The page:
Legislature must address Whiteclay
Whiteclay is an unincorporated village in Sheridan County with a population of about 10. Within walking distance of Whiteclay is the Pine Ridge Reservation in South Dakota. Even though alcohol is prohibited on the Pine Ridge Reservation, the State of Nebraska has licensed four liquor stores in Whiteclay, knowing that most of the alcohol sold will cross the border into the Pine Ridge Reservation. These four liquor stores sell millions of cans of beer each year.
Frank LaMere, a Native American activist, has aptly described Whiteclay as a place "where one sees life, but no willingness to live." Intoxicated people often wander the streets, and others are passed out and lie scattered about the village. Lawlessness reigns. On the nearby Pine Ridge Reservation, 25 percent of the babies suffer from Fetal Alcohol Syndrome.
Obviously, Nebraska cannot resolve all the problems that plague Pine Ridge. We can, however, control liquor sales in our state. Liquor stores should not be permitted to sell alcohol knowing that the alcohol will be illegally transported to a dry reservation.
We cannot continue to ignore the tragedy of Whiteclay. This is not a political issue; it is right vs. wrong. It may be hard for our proud state to admit, but we have blood on our hands.
Dennis G. Carlson,Lincoln
OPS should approve sex ed update
Omaha Public School Board is scheduled to vote today on a proposed update to its sex education curriculum. As a licensed clinical social worker and certified sex therapist, I have dedicated my entire education and career committed to sexuality. I have followed the OPS debate closely and attended school board meetings and observed testimony.
Sex education is critical to meeting the needs of our youth. With the astronomical rates of gonorrhea and chlamydia in Douglas County, as well as the number of pregnant teens each year in OPS, we need to have a sex education curriculum that is comprehensive and includes accurate information on birth control and abortion. Setting standards ensures that adolescents get the most accurate information there is, just as they get in their science and history classes.
I urge the board to consider the future of Omaha. Sex education is arguably the most important class adolescents may receive, as most people will transition from abstinence to sexually active at some point in their lives (75 percent of adolescents by the time they graduate from high school), most prior to marriage.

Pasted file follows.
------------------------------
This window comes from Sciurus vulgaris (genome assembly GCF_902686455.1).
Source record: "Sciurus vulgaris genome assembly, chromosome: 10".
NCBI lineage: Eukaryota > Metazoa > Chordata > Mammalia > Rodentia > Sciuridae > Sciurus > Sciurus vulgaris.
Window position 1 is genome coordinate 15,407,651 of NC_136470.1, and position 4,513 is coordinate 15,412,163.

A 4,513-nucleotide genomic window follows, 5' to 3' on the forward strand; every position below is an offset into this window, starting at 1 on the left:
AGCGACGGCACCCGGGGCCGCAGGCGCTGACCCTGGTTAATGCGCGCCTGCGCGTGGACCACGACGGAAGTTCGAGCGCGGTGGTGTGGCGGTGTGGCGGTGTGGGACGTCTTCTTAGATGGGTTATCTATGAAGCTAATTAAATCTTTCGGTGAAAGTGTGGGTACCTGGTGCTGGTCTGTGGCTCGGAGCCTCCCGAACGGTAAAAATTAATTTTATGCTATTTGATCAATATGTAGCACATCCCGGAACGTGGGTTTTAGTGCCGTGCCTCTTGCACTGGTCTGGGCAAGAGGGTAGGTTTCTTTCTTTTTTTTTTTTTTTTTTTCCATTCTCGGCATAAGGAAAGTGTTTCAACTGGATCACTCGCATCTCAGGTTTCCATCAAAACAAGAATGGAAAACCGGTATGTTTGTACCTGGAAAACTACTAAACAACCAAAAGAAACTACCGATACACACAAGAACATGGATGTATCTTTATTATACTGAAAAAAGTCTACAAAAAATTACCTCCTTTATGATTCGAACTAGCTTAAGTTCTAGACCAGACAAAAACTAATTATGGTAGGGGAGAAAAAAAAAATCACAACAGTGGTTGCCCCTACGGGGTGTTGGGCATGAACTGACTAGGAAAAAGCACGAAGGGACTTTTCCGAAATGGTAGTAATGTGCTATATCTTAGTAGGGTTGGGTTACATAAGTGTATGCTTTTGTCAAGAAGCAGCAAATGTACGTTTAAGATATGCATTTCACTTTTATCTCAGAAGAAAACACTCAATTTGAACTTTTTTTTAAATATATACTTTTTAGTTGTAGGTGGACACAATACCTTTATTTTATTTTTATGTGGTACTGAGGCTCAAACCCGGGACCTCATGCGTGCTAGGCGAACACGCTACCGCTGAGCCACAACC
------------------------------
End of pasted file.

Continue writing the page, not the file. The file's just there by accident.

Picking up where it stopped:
I support comprehensive sex education, and I hope the school board votes in favor of the changes.
Sex ed vote should be delayed
Proposed changes to the OPS human growth and development curriculum approach the topic in a deeply flawed manner that fails to promote sexual health and ignores scientifically accurate information regarding risks of various behaviors.
Parents, as well as OPS board members, should have had the opportunity for a full review of the proposed contents — including textbooks, online modules, videos, pamphlets, lesson plans, etc. — prior to any vote on the CSE standards.
M's was an architectural showcase
Much has been written about the magic of M's Pub and its great appeal. My wife and I have been regulars in the Old Market, especially M's, since 1974. Friday nights were our favorite and I always loved the energy and excitement that people and the building created together.
Not enough has been mentioned about the creators of M's and how important their beautiful design was to the success of the restaurant. When I first moved to Omaha, most restaurants were windowless bunkers, with no design creativity, no extension of the building to the street or any attempt to involve or reflect on people passing by.
The simple elegance of the interior: brick, glass, wood, marble, subtle task lighting, were brought together in a brilliant design. The firm of Hartman Morford Bowen were responsible for the creativity and thoughtfulness of the solution and should be acknowledged.
One and done for all office holders
After two terms of President Obama, it should be obvious that we should limit presidents to one term in office. That goes for senators and representatives as well. All judges, including Supreme Court justices, should only sit on the bench for six years.
All of the above would limit future abuse of power.